Old Basing (Basing) Probate Material 1521 to 1700
About half of the parish of Old Basing lies on chalk, with the sands and gravels of the Reading beds running through the centre of the village from NW to SE, separating the chalk uplands (up to 100m OD) in the south from the low-lying London clays (c.60m OD). The river Loddon flows from the chalk just west of Basingstoke through the village towards Reading, the River Lyde, another eventual tributary of the Thames, touches the parish on the south and east. Petty’s Brook, another tributary, forms part of the boundary. The variety of soils has had an impact on the agricultural richness of the parish.
The parish is not heavily wooded, most of the woodland being on the clay soils, or plantations within Hackwood Park in the south. The river Loddon has determined the form of the village which grew up mainly on the south bank above the flood plain between the two best crossing points.
Basing parish had four manors: Basing, Byfleet, Hackwood and Lychpit. One of the earliest references to the place-name is the Battle of Basing in the Anglo-Saxon Chronicle in 871 when Alfred (before he became king) was defeated by the Danes. In Domesday, it formed part of the holding of Hugh de Port, the family who retained lordship living in Basing for a long time. It passed to the Paulet family and William Paulet in the 16th century rose to great heights in the government and rebuilt Basing House so that it became the grandest private residence in the land, visited by all the Tudor monarchs. In the 17th century it was famous for the stalwart defence of the house for King Charles during the civil wars by the fifth Marquis John Paulet. It was finally taken by Oliver Cromwell in October 1645 and was completely destroyed by Act of Parliament. It is said that houses in the village were built using bricks from Basing House. In the 18th century, the main Hampshire seat of the family, by then Dukes of Bolton, moved across the park to Hackwood House, which is not in Basing parish. The estate remained an entity until the mid 20th century.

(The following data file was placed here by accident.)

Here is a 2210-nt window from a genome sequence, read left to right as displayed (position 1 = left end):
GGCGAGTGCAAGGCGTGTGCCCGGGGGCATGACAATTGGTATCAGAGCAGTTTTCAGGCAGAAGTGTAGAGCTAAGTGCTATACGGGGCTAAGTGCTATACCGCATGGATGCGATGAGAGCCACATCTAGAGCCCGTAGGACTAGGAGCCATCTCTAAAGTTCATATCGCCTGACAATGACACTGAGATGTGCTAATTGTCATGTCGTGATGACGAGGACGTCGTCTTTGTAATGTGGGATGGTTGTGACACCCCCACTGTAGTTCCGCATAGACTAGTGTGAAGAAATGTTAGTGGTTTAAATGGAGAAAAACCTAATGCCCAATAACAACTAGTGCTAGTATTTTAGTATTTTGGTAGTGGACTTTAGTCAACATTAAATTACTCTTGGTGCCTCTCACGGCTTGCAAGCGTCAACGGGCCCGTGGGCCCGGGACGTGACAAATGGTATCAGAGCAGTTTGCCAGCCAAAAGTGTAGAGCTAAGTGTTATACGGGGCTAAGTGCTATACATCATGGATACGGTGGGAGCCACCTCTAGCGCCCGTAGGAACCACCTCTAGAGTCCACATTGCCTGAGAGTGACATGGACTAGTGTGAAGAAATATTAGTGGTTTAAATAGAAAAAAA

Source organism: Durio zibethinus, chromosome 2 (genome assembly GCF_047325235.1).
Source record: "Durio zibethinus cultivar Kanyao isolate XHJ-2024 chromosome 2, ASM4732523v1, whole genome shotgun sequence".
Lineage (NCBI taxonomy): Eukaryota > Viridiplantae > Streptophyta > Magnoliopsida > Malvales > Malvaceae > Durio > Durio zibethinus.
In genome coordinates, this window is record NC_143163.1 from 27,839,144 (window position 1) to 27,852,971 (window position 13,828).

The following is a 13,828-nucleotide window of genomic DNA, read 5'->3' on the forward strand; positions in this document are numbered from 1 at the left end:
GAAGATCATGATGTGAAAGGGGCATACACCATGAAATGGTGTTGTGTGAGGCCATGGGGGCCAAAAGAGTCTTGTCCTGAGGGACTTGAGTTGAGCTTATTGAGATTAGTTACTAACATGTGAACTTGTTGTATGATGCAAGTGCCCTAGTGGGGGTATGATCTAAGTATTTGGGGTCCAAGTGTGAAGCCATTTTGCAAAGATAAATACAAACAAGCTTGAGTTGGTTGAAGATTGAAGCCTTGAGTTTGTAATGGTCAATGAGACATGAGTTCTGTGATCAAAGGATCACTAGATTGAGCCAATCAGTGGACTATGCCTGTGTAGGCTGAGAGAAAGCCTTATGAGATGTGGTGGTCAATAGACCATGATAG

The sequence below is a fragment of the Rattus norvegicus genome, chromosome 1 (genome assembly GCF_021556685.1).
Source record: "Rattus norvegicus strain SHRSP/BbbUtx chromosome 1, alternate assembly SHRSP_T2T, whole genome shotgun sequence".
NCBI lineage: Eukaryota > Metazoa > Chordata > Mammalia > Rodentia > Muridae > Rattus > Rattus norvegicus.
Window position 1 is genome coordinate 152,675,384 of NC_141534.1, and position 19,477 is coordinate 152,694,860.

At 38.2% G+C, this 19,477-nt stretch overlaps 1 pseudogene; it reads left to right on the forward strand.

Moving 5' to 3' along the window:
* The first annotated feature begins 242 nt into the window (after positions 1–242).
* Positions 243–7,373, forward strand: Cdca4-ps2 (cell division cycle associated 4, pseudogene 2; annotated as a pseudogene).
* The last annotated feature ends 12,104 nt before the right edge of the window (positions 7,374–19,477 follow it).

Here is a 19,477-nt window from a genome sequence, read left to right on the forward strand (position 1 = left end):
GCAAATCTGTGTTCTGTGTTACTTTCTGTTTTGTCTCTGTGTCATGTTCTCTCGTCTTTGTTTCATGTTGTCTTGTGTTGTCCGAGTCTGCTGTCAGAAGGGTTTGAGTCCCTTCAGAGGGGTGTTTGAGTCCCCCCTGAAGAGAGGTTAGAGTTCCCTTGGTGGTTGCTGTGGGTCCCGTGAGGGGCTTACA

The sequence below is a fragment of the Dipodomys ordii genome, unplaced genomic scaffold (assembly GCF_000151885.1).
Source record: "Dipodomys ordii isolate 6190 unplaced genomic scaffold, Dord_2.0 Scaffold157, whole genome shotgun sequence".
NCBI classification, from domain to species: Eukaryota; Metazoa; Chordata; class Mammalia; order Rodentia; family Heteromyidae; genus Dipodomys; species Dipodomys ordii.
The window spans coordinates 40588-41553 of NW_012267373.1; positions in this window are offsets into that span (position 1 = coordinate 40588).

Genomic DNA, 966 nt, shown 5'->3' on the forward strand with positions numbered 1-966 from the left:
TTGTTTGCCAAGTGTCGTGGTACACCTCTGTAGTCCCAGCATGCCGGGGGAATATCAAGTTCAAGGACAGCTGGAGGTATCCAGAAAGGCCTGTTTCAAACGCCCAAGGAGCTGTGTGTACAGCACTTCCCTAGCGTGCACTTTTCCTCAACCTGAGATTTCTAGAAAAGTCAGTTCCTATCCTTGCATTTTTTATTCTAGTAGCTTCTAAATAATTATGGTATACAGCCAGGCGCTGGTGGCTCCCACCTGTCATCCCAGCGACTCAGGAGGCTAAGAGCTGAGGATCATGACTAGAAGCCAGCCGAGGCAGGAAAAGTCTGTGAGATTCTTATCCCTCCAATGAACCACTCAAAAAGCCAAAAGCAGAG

Wills and inventories survive for Old Basing in Hampshire Record Office (HRO) and The National Archives (TNA). These are being transcribed by the Wills Group of the New Victoria County of Hampshire project based in Basingstoke and will be published in the near future. These transcriptions have been made from copies of original probate documents supplied by HRO and TNA. Words have been modernized and punctuation added to make reading easier but names have been transcribed as written. Words in italics indicate omissions in the original document which have been added to make sense of the text. Words in square brackets indicate that they have been transcribed as seen but where the meaning is unclear. Old Basing is described as Basing being in the county of Southampton, the old name for Hampshire.
A glossary is attached of unusual words and links to the documents are below.
- Old Basing Probate Material 1521-40
- Old Basing Probate Material 1541-60
- Old Basing Probate Material 1561-80
- Old Basing Probate Material 1581-1600
- Old Basing Probate Material 1601-20